That’s not to say that this year’s IPCC report gives nothing to alarmism. But it tells the alarmists that they will have to wait longer, that the apocalypse has been delayed. It also adds important caveats. Take, for example, the claim that ‘Any increase in global warming will affect human health… Risks from some vector-borne diseases, such as malaria and dengue fever, are projected to increase with warming from 1.5°C to 2°C.’ At face value, this appears to be a clear injunction from science that the 1.5°C target is preferable to the 2°C target. However, digging into the technical chapters of the report reveals that incorporating estimates of global adaptation to climate change into projections of its future trajectory ‘reduces the magnitude of risks’.

What this means is that these risks can be overcome by ‘adaptation’, even as the temperature rises. According to the two most authoritative estimates, the number of deaths caused by malaria has fallen dramatically in recent decades. While malaria has been eradicated from North America and Europe, it remains in Africa. Vulnerability to malaria remains strongly correlated with poverty, not meteorology. This ought to be read as an argument for development. It is ideology, not science, which turns the IPCC statement of risks into an argument for emissions reductions.

None of which is to say that global warming does not create risks. It does. But they are not the risks that climate technocrats have hoped to capitalise on. There are no immediate, looming catastrophes that can easily be detected in statistics which can provide unambiguous instruction to governments. Climate activists and technocrats need this threat of catastrophic risks to sustain their political arguments in lieu of any positive agenda. Though the most alarmist edges have been smoothed out of the IPCC’s output, it is still very much driven by ideology.


Thank fracking for continued decreases in US greenhouse gas emissions

For all the pearl clutching that swept over vast swaths of the Left after the U.S. pulled out of the Paris climate accords, President Trump continued the Obama and Bush administrations' success in decreasing domestic greenhouse gas emissions in his first year in office.

Advocates of increased environmental regulations may find it odd that directly measured greenhouse gas emissions fell by 2.7 percent from 2016 to 2017, and are down 12.2 percent since this type of reporting in was first done in 2011.

Trump entered office advocating for the expansion of the coal and the natural gas industry, and he has even tried to prop up big coal using emergency executive powers. But natural gas has relentlessly continued to replace coal as the electricity-generating fuel of choice thanks to its abundant supply and resulting low price. The combustion of natural gas produces just half of the carbon dioxide of coal.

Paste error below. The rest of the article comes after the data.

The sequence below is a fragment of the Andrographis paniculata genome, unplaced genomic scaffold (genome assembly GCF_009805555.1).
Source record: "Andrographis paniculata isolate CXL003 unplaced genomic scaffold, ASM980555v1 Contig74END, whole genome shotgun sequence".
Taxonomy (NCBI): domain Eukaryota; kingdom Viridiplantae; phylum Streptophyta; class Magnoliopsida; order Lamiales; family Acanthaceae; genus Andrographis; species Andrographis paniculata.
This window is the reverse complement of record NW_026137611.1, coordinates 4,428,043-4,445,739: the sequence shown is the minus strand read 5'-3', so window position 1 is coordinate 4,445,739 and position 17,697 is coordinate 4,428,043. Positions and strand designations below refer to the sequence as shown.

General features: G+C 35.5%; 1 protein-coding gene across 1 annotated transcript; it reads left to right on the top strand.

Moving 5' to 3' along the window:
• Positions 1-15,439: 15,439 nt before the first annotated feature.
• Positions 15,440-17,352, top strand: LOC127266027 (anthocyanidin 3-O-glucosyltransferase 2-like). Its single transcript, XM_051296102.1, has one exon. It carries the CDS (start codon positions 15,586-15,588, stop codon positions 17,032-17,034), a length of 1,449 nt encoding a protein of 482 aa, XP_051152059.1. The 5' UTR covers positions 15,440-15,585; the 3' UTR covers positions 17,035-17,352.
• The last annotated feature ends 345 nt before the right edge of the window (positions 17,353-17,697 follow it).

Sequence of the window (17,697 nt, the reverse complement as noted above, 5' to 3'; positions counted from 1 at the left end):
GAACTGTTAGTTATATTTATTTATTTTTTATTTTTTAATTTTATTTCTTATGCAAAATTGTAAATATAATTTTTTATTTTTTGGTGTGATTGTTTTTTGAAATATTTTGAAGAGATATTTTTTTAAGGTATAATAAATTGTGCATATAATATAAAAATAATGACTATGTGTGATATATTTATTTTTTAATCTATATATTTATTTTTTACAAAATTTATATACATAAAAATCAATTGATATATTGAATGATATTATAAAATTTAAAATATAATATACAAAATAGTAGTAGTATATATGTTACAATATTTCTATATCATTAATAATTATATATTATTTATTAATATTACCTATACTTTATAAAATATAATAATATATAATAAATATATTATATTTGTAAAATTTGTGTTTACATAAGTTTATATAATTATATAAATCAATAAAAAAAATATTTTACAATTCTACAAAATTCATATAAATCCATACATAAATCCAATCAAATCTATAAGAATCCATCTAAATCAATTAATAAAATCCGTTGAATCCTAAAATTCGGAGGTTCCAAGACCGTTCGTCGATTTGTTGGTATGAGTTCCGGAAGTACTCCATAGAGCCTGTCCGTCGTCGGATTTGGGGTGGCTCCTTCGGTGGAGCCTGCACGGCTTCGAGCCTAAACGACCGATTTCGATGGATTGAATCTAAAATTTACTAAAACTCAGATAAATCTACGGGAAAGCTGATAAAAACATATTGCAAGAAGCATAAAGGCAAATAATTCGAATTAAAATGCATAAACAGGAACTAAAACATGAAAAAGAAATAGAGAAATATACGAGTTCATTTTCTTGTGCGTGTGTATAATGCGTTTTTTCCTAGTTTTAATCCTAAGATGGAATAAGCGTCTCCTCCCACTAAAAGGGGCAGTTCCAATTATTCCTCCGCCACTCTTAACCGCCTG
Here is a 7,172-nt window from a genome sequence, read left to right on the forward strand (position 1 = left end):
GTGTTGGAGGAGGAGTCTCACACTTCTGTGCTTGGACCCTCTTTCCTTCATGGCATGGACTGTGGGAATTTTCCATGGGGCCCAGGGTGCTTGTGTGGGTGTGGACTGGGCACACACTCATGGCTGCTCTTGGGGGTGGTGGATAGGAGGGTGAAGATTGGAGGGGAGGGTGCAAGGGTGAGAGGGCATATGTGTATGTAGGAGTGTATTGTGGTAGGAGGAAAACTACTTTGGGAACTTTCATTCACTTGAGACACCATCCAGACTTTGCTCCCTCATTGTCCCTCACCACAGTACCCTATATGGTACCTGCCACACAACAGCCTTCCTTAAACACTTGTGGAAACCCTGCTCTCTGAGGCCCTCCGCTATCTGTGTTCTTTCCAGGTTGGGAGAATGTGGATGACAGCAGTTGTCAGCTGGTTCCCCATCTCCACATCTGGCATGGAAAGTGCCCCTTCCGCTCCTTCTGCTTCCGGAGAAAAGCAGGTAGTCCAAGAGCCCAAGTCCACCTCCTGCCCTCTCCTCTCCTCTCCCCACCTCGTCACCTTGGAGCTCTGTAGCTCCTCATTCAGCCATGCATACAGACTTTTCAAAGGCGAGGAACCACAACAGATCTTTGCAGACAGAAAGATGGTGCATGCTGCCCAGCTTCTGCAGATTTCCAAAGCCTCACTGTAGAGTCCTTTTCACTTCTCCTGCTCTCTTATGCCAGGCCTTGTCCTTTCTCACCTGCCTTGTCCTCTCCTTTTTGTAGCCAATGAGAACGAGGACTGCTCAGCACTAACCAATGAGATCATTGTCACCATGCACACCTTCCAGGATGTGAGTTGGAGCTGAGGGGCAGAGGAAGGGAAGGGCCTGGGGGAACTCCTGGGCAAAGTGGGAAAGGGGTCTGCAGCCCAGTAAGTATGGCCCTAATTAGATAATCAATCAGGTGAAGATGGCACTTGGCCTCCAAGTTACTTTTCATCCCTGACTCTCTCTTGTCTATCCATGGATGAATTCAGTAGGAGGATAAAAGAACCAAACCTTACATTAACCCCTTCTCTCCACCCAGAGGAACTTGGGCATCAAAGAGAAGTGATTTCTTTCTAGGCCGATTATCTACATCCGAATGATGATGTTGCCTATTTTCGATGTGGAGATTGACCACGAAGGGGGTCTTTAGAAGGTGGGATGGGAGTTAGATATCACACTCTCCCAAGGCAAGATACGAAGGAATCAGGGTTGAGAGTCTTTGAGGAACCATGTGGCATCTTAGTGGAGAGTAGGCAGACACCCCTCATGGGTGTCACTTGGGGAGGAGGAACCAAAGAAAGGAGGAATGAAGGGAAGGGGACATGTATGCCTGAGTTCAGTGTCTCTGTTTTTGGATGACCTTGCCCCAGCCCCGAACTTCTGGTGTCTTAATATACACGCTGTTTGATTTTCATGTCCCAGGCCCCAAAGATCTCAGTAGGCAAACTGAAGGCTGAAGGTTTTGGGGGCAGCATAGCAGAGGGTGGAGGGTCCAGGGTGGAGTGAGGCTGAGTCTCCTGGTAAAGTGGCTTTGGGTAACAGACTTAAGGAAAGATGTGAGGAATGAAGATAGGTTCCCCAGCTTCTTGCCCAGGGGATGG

The shale boom made possible by fracking has become a progressive bogeyman of sorts. Liberals will correctly point out that methane released from fracking is far more potent than carbon dioxide in fueling climate change. But as the U.S. Energy Information Administration reports, nearly two-thirds of reductions in energy-related CO2 emissions in the past decade can be attributed to fracking. Through technological developments, total greenhouse gas emissions from fracking have plummeted.

Even the U.N. Intergovernmental Panel on Climate Change noted that fracking "has increased and diversified the gas supply and allowed for a more extensive switching of power and heat production from coal to gas; this is an important reason for a reduction of GHG emissions in the United States.”

For what it's worth, even as fracking has expanded in the past decade, methane emissions have plummeted. The result is that the U.S., which has repudiated the Paris treaty, avoided the Kyoto Protocol, and refused to impose any sort of national caps on carbon emissions, has been more successfully in reducing its emissions than any of the nations that have embraced such economically damaging measures.

In short, fracking has done more to reduce greenhouse emissions than any environmentalist or environmental policy in modern history.




Preserving the graphics:  Most graphics on this site are hotlinked from elsewhere.  But hotlinked graphics sometimes have only a short life -- as little as a week in some cases.  After that they no longer come up.  From January 2011 on, therefore, I have posted a monthly copy of everything on this blog to a separate site where I can host text and graphics together -- which should make the graphics available even if they are no longer coming up on this site.  See  here or here


1 comment:

Anonymous said...

RE - "Media declares moonwalker 'mistaken'..."

I never get tired of posting this whenever, based on temperature anomalies, anyone declares that warming is rapidly accelerating.

What they are obsessing over is basically just noise in the noise.